What constitutes a family? Biological connections that are severed early on? Or the strangers who provide a kind of care for years, with no connection other than the physical proximity of living in the same house?

The author describes her journey through the foster care system in Fresno County in the 1970s and 1980s, and as she mentioned streets and places within the city and its surrounding areas, it all resonated with me. I had spent almost those same years as a social worker for Fresno County, and while I had not crossed paths with her or her sisters, Teresa and Penny, I could relate to much of what she wrote. However, my perspective came from the “other side” of the story. The side that represented the system, which I can readily acknowledge to be broken. Or at least severely damaged.

I had heard similar stories from the children in care, but in this author’s case, she kept most things secret. She did mention telling a neighbor some of her experiences, only to be dismissed.

As the years passed, there were good times for the sisters, and there were seemingly ordinary coming-of-age moments, but the lack of an emotional connection to a parent was keenly absent.

The sisters did share a strong bond with each other that lasted through their time in care…and afterwards, when they finally reconnected with their biological mother. But again, physical proximity seemed to be the main connection between the long absent mother and the sisters.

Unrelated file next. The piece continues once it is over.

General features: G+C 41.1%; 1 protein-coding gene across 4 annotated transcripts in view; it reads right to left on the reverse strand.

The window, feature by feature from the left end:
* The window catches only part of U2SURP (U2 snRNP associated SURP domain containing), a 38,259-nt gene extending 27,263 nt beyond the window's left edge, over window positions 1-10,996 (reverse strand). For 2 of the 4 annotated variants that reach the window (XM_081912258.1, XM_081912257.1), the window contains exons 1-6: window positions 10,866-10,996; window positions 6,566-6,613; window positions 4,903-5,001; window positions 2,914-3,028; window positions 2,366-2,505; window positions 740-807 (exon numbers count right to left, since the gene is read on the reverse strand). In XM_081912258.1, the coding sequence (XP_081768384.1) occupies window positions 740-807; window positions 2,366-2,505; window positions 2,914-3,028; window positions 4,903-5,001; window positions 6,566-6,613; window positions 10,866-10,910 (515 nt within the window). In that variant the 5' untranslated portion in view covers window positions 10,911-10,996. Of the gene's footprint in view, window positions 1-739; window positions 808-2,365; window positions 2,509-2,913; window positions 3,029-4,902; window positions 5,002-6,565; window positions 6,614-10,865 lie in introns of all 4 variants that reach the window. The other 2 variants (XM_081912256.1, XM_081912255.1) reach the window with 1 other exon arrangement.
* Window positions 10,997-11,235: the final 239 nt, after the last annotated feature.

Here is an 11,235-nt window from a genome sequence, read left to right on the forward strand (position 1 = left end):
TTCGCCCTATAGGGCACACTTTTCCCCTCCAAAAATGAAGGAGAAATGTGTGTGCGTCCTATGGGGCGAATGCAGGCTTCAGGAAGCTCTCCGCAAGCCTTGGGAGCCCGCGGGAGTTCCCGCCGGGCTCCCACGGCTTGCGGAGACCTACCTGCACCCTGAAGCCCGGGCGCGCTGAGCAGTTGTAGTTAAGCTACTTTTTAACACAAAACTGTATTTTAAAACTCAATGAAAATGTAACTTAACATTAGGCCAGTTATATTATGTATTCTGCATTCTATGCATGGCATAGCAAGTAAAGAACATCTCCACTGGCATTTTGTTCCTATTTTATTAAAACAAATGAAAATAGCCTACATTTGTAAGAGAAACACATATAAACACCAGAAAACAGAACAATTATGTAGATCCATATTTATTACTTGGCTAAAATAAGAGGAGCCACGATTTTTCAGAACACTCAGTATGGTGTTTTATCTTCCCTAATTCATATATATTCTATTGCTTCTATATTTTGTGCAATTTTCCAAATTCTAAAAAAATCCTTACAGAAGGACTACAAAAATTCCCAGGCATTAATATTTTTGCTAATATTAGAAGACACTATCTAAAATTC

Like Family was an all too familiar tale to those of us who have worked in the system. Reading this story from a real life “graduate” of that system was inspirational. It is a testament to the author’s strength and resilience that she made it through to the other side, and can now share what she has learned along the way. 5 stars.


  1. How interesting you were in the same area as the author at the same time & sort of in the same field on opposite sides. How bad was the system for McLain? Did she fall through the cracks? Seems rough to have been in foster care, and yet here she is quite a splendid writer all these years later. Persevere she must have. 5 stars makes me want to get it. thanks.


    • When I read the blurb on this book and saw how our paths “almost” crossed (I even recognized the name of her social worker, if she used the real name!), I had to buy this book.

      Actually, her situation was luckier than some in that she and her sisters stayed in the same foster homes. That doesn’t happen enough, even though the workers try.

      Thanks for stopping by, Susan.


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